Exploring the Latino Metropolis: A Brief Urban Cultural History of US Latinos

Salsa

     Salsa music is one of the most influential and popular forms of music known to society. Heard in dance clubs, on the radio, on the television and in movies, Latin beats and sounds continue to voice the pride, identity and lifestyle of the Latino culture. The rich and lively music genre holds much history to it; many Latino musicians used the traditional songs of their ancestors to modernize and create a whole new brand of music with the addition of new instruments and other influences. The musical evolution that created salsa remains a symbolic popular discourse that compels listeners everywhere to appreciate its origin. Salsa is a unique product of New York, but it does owe its existence to a mixture of cultures and traditions. Puerto Ricans living in New York created the Latin Boogaloo in the 1960’s as a response to their apathy towards traditional Latin tunes. The genre started out as a musical fusion of rock ‘n roll and traditional Latin tunes. Eventually, as its popularity grew, Willie Colón took the Boogaloo revolution a step further; his frequent trips to Puerto Rico inspired Colón to embrace his Latin roots, leading him to integrate folk influences from the island into his music. The Boogaloo was transformed into the Salsa by combining traditional Latin beats to the popular rock ‘n roll and jazz influences from New York. Nuyorican musicians like Willie Colón transformed the face of both Latin music and popular American music at the time. Shortly after, a super-group of famous musicians, the Fania Allstars, collaborated and performed together at the Cheetah Club in Manhattan. This performance was known as the birth of Salsa (The Salsa Revolution).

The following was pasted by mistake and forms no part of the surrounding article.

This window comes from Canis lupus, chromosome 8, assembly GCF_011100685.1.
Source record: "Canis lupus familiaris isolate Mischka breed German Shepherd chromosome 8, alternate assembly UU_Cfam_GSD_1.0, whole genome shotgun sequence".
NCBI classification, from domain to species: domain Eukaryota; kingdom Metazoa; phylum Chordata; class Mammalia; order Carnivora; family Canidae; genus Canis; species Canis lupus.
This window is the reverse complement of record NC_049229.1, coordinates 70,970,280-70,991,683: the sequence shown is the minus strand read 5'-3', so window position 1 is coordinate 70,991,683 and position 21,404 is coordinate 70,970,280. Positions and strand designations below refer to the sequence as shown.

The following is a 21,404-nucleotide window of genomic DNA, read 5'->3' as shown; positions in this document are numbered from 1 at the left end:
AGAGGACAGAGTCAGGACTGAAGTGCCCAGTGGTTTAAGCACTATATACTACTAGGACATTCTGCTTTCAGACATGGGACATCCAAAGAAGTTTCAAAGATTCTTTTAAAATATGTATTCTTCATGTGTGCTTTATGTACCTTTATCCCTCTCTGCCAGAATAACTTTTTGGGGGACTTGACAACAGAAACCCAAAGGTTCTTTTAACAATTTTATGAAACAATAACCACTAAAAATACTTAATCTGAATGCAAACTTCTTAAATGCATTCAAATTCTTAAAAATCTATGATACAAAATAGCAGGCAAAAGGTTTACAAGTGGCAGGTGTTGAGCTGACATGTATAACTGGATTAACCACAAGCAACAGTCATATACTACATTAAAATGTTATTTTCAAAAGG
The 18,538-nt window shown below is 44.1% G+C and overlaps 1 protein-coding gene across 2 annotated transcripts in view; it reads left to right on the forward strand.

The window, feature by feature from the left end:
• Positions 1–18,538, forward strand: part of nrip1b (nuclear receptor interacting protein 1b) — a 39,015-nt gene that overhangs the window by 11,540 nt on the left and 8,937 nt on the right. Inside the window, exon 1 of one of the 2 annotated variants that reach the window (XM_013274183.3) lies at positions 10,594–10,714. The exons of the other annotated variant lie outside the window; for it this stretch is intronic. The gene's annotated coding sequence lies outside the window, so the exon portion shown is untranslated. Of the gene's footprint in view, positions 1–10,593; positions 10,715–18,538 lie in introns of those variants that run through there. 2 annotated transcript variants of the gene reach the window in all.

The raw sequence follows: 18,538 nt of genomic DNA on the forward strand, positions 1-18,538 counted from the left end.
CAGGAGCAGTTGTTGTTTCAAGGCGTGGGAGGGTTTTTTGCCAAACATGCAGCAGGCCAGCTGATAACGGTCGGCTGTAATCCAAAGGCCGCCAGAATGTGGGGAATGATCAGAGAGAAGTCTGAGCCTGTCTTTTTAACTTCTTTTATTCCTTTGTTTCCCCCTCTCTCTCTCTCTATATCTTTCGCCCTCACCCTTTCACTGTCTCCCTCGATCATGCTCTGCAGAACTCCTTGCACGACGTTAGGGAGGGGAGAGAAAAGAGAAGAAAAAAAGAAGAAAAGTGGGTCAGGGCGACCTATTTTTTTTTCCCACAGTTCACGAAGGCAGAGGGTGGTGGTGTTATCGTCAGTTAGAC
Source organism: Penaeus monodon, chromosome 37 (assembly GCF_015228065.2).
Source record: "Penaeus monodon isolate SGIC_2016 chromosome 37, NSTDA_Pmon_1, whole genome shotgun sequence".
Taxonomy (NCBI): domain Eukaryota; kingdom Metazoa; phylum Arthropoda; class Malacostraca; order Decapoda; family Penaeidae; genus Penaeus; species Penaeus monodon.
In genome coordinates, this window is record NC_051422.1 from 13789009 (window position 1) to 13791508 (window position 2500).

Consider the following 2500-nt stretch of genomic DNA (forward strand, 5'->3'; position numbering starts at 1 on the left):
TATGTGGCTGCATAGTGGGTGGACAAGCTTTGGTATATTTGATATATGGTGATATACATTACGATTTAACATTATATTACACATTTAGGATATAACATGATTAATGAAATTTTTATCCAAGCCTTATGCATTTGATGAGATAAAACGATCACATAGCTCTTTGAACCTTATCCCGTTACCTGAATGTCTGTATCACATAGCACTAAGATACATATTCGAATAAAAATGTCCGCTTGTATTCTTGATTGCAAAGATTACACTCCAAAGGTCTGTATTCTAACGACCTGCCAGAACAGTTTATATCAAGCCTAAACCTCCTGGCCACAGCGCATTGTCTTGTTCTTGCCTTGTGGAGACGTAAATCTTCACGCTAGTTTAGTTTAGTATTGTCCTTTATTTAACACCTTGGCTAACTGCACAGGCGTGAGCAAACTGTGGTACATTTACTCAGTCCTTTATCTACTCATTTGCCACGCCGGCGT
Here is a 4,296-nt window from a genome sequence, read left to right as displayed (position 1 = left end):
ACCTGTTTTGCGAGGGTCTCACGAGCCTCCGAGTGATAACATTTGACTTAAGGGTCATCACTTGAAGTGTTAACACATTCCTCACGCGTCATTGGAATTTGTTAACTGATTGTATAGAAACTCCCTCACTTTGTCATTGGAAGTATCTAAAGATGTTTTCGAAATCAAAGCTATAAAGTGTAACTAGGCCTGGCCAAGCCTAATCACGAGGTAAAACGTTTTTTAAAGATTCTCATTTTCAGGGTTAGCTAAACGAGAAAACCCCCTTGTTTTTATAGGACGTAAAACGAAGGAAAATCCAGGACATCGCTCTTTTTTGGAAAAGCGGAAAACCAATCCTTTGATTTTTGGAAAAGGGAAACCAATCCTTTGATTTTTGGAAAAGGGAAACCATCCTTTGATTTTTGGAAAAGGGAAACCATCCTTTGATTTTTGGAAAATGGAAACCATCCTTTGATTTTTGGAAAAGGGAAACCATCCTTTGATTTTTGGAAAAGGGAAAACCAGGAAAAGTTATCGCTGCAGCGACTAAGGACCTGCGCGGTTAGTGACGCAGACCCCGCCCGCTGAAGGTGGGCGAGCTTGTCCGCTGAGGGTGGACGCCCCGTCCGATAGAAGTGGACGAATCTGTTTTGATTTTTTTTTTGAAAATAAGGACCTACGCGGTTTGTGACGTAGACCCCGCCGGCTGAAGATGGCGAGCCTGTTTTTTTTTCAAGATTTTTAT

It is important to appreciate the social, economic, and political milieu in which Salsa came to be; Salsa rose from the barrio. Its unruly melodies were cultivated by musicians who were never formally trained. Its founders’ roots indicate “the lack of access and resources that Puerto Rican working-class musicians in the United States, for example, faced and surely still face in today’s world. The roughness, lack of sophistication, and unpolished sound of the salsa of Willie Colón, Ray Barretto, Héctor Lavoe and others is measured, then, not as a deficiency – that is against the more bourgeois values and standards of elite music – but as an outcome of the socioeconomic marginalization of that community (Aparicio ix).” This motivated Nuyorican musicians to play music that spoke to their everyday lives. While the Beatles and the Rolling Stones stole America’s heart, those in the Latino barrios found a way to culturally represent themselves in a world where they were not represented at all.
     The combination of Cuban, Puerto Rican, rock, and jazz roots formed the Latin sound of the 70s: Salsa. Several artists had various influences on the music (i.e. Ruben Blades' lyrics, Larry Harlow's piano talents, Celia Cruz’s voice), transforming it into one of the greatest cultural and artistic movements of all time. Salsa is the product of a hybridization of multiple influences and cultures, and was brought to prominence due to the perfect blend of each said influence. The diverse culture, population and growing music industry in New York contributed to the perfect breeding ground for such a musical genre to prosper.

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